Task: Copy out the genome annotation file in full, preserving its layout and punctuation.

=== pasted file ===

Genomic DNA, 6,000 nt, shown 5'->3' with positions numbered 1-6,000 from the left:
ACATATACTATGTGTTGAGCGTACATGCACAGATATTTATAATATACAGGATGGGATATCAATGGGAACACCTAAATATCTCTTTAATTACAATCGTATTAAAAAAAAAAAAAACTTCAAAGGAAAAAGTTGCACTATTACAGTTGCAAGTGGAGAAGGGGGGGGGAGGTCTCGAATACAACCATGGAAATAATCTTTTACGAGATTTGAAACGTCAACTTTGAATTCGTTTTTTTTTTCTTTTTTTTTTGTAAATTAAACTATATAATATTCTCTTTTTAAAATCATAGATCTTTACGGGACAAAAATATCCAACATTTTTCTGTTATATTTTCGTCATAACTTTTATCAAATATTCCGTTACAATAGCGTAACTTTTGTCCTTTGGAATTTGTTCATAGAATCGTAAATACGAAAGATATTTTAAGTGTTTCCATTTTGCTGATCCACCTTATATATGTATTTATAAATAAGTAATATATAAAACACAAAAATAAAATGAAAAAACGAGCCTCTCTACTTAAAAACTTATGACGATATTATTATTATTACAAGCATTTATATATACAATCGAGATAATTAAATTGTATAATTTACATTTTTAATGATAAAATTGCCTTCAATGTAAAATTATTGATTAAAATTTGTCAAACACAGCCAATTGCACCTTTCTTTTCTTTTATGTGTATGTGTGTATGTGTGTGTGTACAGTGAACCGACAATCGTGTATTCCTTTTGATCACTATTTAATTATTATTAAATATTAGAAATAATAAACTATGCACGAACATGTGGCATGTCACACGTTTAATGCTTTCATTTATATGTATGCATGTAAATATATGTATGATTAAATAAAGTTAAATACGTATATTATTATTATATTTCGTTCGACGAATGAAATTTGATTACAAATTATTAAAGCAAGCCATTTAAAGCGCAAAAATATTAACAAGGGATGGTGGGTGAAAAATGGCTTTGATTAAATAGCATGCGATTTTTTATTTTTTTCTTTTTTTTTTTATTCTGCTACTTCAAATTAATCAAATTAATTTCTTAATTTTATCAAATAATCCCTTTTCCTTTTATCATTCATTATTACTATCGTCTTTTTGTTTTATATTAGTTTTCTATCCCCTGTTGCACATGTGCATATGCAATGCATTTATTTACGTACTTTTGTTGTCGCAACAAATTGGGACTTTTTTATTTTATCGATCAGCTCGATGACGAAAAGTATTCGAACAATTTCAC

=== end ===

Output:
Genomic DNA, 6,000 nt, shown 5'->3' with positions numbered 1-6,000 from the left:
ACATATACTATGTGTTGAGCGTACATGCACAGATATTTATAATATACAGGATGGGATATCAATGGGAACACCTAAATATCTCTTTAATTACAATCGTATTAAAAAAAAAAAAAACTTCAAAGGAAAAAGTTGCACTATTACAGTTGCAAGTGGAGAAGGGGGGGGGAGGTCTCGAATACAACCATGGAAATAATCTTTTACGAGATTTGAAACGTCAACTTTGAATTCGTTTTTTTTTTCTTTTTTTTTTGTAAATTAAACTATATAATATTCTCTTTTTAAAATCATAGATCTTTACGGGACAAAAATATCCAACATTTTTCTGTTATATTTTCGTCATAACTTTTATCAAATATTCCGTTACAATAGCGTAACTTTTGTCCTTTGGAATTTGTTCATAGAATCGTAAATACGAAAGATATTTTAAGTGTTTCCATTTTGCTGATCCACCTTATATATGTATTTATAAATAAGTAATATATAAAACACAAAAATAAAATGAAAAAACGAGCCTCTCTACTTAAAAACTTATGACGATATTATTATTATTACAAGCATTTATATATACAATCGAGATAATTAAATTGTATAATTTACATTTTTAATGATAAAATTGCCTTCAATGTAAAATTATTGATTAAAATTTGTCAAACACAGCCAATTGCACCTTTCTTTTCTTTTATGTGTATGTGTGTATGTGTGTGTGTACAGTGAACCGACAATCGTGTATTCCTTTTGATCACTATTTAATTATTATTAAATATTAGAAATAATAAACTATGCACGAACATGTGGCATGTCACACGTTTAATGCTTTCATTTATATGTATGCATGTAAATATATGTATGATTAAATAAAGTTAAATACGTATATTATTATTATATTTCGTTCGACGAATGAAATTTGATTACAAATTATTAAAGCAAGCCATTTAAAGCGCAAAAATATTAACAAGGGATGGTGGGTGAAAAATGGCTTTGATTAAATAGCATGCGATTTTTTATTTTTTTCTTTTTTTTTTTATTCTGCTACTTCAAATTAATCAAATTAATTTCTTAATTTTATCAAATAATCCCTTTTCCTTTTATCATTCATTATTACTATCGTCTTTTTGTTTTATATTAGTTTTCTATCCCCTGTTGCACATGTGCATATGCAATGCATTTATTTACGTACTTTTGTTGTCGCAACAAATTGGGACTTTTTTATTTTATCGATCAGCTCGATGACGAAAAGTATTCGAACAATTTCAC